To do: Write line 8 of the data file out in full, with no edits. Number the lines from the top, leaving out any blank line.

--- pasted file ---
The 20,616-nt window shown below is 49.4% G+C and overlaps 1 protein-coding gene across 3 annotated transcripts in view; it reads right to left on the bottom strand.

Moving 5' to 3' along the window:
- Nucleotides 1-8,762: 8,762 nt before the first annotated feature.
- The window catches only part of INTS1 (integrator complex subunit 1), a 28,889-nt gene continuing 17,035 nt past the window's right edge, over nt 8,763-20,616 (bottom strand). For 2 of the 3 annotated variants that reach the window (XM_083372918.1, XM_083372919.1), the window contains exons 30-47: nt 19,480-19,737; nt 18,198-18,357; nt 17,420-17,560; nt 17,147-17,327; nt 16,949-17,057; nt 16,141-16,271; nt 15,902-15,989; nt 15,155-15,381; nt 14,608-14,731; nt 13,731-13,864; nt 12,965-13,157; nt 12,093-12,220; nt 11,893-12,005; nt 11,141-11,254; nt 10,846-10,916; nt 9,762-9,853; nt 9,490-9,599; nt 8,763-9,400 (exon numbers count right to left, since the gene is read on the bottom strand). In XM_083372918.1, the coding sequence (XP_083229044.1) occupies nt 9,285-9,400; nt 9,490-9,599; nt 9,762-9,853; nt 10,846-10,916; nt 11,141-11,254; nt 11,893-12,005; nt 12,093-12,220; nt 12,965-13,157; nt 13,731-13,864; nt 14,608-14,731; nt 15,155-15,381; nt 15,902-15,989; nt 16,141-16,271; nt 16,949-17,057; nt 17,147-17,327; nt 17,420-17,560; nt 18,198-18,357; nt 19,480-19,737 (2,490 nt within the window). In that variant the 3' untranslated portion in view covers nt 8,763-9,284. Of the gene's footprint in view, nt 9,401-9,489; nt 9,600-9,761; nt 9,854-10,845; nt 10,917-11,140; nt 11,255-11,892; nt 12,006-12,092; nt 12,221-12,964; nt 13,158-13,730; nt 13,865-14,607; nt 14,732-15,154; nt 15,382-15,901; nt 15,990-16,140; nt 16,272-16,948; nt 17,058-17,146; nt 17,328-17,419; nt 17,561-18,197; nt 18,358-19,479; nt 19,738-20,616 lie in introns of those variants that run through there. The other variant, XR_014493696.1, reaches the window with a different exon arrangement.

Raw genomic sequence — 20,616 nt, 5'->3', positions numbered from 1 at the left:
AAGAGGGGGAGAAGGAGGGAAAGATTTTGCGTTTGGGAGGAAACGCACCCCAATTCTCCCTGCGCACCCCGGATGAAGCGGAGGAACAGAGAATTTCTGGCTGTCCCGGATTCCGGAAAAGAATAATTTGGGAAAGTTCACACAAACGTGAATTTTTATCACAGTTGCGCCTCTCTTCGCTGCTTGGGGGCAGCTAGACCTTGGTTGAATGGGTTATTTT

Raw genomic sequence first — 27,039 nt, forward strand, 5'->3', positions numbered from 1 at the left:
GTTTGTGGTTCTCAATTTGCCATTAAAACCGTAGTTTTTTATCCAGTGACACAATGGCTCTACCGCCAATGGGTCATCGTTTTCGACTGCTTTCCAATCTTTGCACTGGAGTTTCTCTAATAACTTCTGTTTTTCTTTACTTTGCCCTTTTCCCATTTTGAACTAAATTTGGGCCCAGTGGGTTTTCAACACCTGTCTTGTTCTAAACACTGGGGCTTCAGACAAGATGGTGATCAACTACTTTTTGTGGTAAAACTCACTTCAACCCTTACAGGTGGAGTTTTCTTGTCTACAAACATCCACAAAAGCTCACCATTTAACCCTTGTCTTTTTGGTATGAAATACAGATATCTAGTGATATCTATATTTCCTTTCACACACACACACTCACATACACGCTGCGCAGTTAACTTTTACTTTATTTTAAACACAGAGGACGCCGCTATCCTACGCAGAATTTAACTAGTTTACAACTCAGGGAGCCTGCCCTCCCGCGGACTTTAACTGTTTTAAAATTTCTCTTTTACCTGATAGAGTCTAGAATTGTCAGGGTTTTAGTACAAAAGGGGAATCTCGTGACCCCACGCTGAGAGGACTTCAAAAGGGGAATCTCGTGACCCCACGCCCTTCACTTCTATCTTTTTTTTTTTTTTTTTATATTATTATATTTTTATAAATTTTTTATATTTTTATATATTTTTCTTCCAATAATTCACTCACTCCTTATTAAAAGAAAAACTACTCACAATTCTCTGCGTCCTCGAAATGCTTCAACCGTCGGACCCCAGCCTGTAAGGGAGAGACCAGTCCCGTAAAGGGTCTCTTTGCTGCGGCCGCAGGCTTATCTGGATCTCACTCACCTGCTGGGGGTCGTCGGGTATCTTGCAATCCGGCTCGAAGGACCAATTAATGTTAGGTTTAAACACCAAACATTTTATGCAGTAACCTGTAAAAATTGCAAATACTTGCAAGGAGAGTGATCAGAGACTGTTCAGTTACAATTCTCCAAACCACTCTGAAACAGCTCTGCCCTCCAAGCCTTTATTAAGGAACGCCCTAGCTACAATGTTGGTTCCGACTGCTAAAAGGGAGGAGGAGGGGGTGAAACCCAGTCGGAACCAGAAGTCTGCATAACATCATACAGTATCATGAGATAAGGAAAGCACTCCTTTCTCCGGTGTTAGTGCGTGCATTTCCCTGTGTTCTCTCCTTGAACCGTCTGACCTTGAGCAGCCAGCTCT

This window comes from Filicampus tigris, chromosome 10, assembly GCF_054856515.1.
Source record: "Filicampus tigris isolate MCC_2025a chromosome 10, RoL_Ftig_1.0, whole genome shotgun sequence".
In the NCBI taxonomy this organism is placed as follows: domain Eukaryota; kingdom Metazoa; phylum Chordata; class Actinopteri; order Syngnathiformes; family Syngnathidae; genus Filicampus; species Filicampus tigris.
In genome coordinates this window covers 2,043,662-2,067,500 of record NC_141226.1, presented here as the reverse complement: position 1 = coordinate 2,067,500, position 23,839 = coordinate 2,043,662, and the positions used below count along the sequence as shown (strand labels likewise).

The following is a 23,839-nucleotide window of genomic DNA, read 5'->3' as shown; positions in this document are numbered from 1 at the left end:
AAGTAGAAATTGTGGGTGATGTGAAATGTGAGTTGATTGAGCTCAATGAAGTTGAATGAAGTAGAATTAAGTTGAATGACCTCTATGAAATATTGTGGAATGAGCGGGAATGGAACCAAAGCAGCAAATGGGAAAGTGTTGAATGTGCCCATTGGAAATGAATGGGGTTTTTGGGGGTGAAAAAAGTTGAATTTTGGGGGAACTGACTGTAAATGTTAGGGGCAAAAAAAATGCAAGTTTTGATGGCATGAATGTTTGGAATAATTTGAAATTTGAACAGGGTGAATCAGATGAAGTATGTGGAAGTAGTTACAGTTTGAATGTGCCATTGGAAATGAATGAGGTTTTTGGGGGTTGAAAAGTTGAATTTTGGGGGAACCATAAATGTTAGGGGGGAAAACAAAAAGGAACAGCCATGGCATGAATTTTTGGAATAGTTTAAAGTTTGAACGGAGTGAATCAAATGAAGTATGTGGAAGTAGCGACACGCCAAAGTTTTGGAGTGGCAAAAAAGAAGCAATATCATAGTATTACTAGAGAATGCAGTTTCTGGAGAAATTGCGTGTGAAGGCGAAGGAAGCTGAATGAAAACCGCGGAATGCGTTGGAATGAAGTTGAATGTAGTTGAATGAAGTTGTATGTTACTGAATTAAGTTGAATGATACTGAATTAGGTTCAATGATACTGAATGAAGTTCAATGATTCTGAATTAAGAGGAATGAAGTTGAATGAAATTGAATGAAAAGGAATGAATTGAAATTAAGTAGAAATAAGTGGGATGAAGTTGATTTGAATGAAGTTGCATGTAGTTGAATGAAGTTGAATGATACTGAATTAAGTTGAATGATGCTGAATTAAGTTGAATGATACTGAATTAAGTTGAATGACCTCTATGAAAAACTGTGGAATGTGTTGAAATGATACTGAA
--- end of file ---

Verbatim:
GTTTGTGGTTCTCAATTTGCCATTAAAACCGTAGTTTTTTATCCAGTGACACAATGGCTCTACCGCCAATGGGTCATCGTTTTCGACTGCTTTCCAATCTTTGCACTGGAGTTTCTCTAATAACTTCTGTTTTTCTTTACTTTGCCCTTTTCCCATTTTGAACTAAATTTGGGCCCAGTGGGTTTTCAACACCTGTCTTGTTCTAAACACTGGGGCTTCAGACAAGATGGTGATCAACTACTTTTTGTGGTAAAACTCACTTCAACCCTTACAGGTGGAGTTTTCTTGTCTACAAACATCCACAAAAGCTCACCATTTAACCCTTGTCTTTTTGGTATGAAATACAGATATCTAGTGATATCTATATTTCCTTTCACACACACACACTCACATACACGCTGCGCAGTTAACTTTTACTTTATTTTAAACACAGAGGACGCCGCTATCCTACGCAGAATTTAACTAGTTTACAACTCAGGGAGCCTGCCCTCCCGCGGACTTTAACTGTTTTAAAATTTCTCTTTTACCTGATAGAGTCTAGAATTGTCAGGGTTTTAGTACAAAAGGGGAATCTCGTGACCCCACGCTGAGAGGACTTCAAAAGGGGAATCTCGTGACCCCACGCCCTTCACTTCTATCTTTTTTTTTTTTTTTTTATATTATTATATTTTTATAAATTTTTTATATTTTTATATATTTTTCTTCCAATAATTCACTCACTCCTTATTAAAAGAAAAACTACTCACAATTCTCTGCGTCCTCGAAATGCTTCAACCGTCGGACCCCAGCCTGTAAGGGAGAGACCAGTCCCGTAAAGGGTCTCTTTGCTGCGGCCGCAGGCTTATCTGGATCTCACTCACCTGCTGGGGGTCGTCGGGTATCTTGCAATCCGGCTCGAAGGACCAATTAATGTTAGGTTTAAACACCAAACATTTTATGCAGTAACCTGTAAAAATTGCAAATACTTGCAAGGAGAGTGATCAGAGACTGTTCAGTTACAATTCTCCAAACCACTCTGAAACAGCTCTGCCCTCCAAGCCTTTATTAAGGAACGCCCTAGCTACAATGTTGGTTCCGACTGCTAAAAGGGAGGAGGAGGGGGTGAAACCCAGTCGGAACCAGAAGTCTGCATAACATCATACAGTATCATGAGATAAGGAAAGCACTCCTTTCTCCGGTGTTAGTGCGTGCATTTCCCTGTGTTCTCTCCTTGAACCGTCTGACCTTGAGCAGCCAGCTCT